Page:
- The Last Empress: Madame Chiang Kai-shek and the Birth of Modern China
Although Hannah Pakula invokes an empress in her title, she does not enlarge upon the trope while interpreting Soong Mei-ling’s long life. Mei-ling was not exactly an empress; nonetheless, there are many elements of traditional imperial politics and imperial marriages in the lives of Chiang Kai-shek and Soong Meiling.
Mei-ling grew up after the fall of a strong dynasty during an interregnum marked by conflict and war. When the popular leader of one of the main contenders for the throne died, his chief general succeeded him and proceeded to unite much of the country. Her wealthy family, who was already close to the deceased leader through political, financial, and marriage connections, gave its remaining unmarried daughter, Mei-ling, to the general as his consort. [End Page 362]
This marriage gave the general access to the considerable political skills and financial talents of his wife’s family. Her elder brother and brother-in-law helped raise funds and managed the general’s treasury, enabling him to strengthen his armies and temporarily hold his enemies at bay. Although the general never took the title of emperor, he ruled through autocratic authority and in a cultivated paternalistic manner. His personal conduct became a model of Neo-Confucian rectitude.
The general’s new consort was beautiful, charming, and effective in diplomacy. She and the general became so close that he converted to her religion. When a subordinate kidnapped the general, she fearlessly intervened to save him. Even more important, when under attack by a foreign enemy, she and her family used their connections with a foreign power to gain critical financial and military support. As was so often the case for imperial consorts, her family became more wealthy and powerful during these years.
When the general’s principal foreign enemy was defeated, he appeared poised to crush his remaining domestic rival, but a tragic civil war began in which his rival was supported by another foreign power. Unfortunately, the combined skills of both his consort and her family could no longer retain the decisive monetary and military assistance of their foreign ally. The general lost the civil war and retreated to Taiwan, an island refuge used previously by rulers who had lost control of the Chinese mainland.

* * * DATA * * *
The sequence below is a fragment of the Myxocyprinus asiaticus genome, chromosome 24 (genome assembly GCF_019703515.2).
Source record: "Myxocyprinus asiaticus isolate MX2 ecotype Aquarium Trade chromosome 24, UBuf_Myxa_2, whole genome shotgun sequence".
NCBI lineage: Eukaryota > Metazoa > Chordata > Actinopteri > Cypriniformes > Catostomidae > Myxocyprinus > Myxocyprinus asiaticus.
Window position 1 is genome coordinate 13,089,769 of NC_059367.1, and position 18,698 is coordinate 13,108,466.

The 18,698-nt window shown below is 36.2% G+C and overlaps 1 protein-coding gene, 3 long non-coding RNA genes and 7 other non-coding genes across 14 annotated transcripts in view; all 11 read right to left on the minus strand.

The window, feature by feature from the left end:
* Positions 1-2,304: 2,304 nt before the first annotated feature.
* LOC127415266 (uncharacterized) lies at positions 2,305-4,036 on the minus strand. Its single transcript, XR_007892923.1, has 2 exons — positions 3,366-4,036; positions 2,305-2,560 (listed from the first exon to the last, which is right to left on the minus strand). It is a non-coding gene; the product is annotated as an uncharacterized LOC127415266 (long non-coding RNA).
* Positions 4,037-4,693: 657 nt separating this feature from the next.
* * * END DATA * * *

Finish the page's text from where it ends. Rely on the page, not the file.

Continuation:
Through determination and a firm hand, the general imposed control over his remaining territory. His consort remained loyal and faithful, but her family lost its importance in the general’s counsel. Because his consort never bore any children, the general prepared his son from an earlier marriage to succeed him. The general became feeble but still proudly held on to power with his consort at his side in his last years, while in China his former rival carried out a major social revolution.
When the general died, his son succeeded him and managed to increase the prosperity and political support in the island-state. After his death, his consort left the island and joined her family in their home overseas. She survived another thirty years, still fiercely loyal to her husband’s principles, but she became politically irrelevant long before her death at the age of 105.
One can see how this outline would attract a specialist in royal biographies. Hannah Pakula previously has written two studies of nineteenth-century European queens and clearly saw Soong Mei-ling as a comparable figure. Pakula begins with considerable background on the Soong family and then describes how unsatisfied and frustrated Mei-ling was in the eleven years she lived in Shanghai after returning from her education in the United States. Pakula skillfully uses Mei-ling’s letters to a college friend to relate how Mei-ling honed her skills in raising funds from Shanghai’s foreign community. This talent would serve her well later. Still, [End Page 363] like many important woman in history, Mei-ling gained real access to power only...